Stay safe these summer holidays

The holidays are upon us and we are all looking forward to getting outside and enjoying warm weather. We need to put the safety of our families as the forefront of our minds during the holidays. The activities we enjoy and the products we purchase have risks that we all need to be aware of.

Here are a couple of things to keep in mind for the safety of our loved ones.


Although trampolines appear a lot safer than a decade ago, don’t let your trampoline spring a nasty surprise. Regularly check the condition of your trampoline, and always supervise children when they use it.

Aquatic toys and pool gates

Aquatic toys and flotation devices are not safety devices and do not replace the need for supervision, regardless of a child’s age. Ensure you have the right toy for the right age and weight range.

There were 25 children aged 0-4 years old who drowned in Australia in 2020-21, and most happened in a swimming pool. Check that the locking devices on pool gates and fences work and always make sure they are engaged when children are present in your home. Check your local government laws. In the NT any new swimming pool must be fenced on a property that is 1.8 hectares or less. Read the NT pool fencing and barrier safety standards.

Life jackets

Life jackets save lives. Anyone participating in water activities like boating, canoeing or water skiing must wear a lifejacket. Check your lifejackets are up to date with your local marine safety agency requirements

Toys and button batteries

Many small toys and novelty items contain button batteries. Button batteries can cause serious injuries, and in some cases be fatal, if swallowed. Always check what batteries a toy takes and how accessible they are before purchasing.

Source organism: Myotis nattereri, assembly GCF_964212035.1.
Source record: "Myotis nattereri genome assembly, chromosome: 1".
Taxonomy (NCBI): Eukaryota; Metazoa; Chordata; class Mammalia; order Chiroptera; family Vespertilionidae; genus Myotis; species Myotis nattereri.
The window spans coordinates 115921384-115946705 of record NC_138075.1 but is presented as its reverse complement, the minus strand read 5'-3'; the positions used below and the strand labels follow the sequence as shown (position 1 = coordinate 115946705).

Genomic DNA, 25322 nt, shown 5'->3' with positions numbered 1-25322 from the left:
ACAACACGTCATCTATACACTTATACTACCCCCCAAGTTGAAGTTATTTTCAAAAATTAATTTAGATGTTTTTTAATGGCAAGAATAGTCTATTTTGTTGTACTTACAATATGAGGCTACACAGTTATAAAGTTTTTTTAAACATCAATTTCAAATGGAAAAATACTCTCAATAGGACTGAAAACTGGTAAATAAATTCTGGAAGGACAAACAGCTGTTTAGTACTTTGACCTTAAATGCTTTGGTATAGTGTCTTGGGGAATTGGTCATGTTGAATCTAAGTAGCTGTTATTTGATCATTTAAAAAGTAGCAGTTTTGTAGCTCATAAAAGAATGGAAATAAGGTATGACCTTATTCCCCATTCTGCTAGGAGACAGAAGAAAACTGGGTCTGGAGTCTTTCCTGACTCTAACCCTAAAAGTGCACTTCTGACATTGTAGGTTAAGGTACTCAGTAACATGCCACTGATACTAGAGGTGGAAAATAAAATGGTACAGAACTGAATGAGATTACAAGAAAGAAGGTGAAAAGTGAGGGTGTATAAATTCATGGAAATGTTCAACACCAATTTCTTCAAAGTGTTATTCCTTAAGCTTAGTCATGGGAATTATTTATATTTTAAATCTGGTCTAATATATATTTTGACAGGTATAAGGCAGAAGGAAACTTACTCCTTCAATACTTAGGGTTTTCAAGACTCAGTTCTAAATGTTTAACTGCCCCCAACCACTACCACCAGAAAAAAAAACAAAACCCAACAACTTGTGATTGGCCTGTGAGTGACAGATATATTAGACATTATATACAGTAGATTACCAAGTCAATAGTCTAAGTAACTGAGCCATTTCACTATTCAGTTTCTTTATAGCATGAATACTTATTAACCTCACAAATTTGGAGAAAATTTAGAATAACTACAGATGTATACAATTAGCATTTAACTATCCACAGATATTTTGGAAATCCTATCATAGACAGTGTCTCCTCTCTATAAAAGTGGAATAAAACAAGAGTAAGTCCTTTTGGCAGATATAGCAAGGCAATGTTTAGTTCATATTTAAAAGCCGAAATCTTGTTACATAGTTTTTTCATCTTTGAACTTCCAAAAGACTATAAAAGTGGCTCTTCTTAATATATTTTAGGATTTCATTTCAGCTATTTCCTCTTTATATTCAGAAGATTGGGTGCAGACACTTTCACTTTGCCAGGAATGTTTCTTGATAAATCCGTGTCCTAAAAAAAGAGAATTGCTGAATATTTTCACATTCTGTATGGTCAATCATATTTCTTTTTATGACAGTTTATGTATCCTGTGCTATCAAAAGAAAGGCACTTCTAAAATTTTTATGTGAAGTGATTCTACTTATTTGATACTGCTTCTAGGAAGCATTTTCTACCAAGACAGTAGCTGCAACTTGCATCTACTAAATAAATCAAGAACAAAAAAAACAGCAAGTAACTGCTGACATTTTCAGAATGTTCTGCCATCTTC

Christmas trees and decorations

Don’t let dodgy decorations ruin your fun. Never leave lights on overnight or unsupervised. Check that all lights and decorations meet Australian standards, cords aren’t frayed or exposed, and don’t overload your power sockets.

DIY car repairs and maintenance

On average, five Australians die each year as a result of DIY car maintenance accidents. Research shows most fatalities happen when the victims are working under a vehicle and using equipment incorrectly, and many of those fatalities involve the use of vehicle jacks.

When working under your car, use a trolley jack to lift the car before lowering it onto vehicle support stands. Use vehicle support stands on a hard level surface such as concrete before working under your car. Never get under a car that is only supported by a jack, and always follow product instructions and report faulty products.

More information

For more information and follow us on social media for important updates this summer, go to the Product Safety Australia website.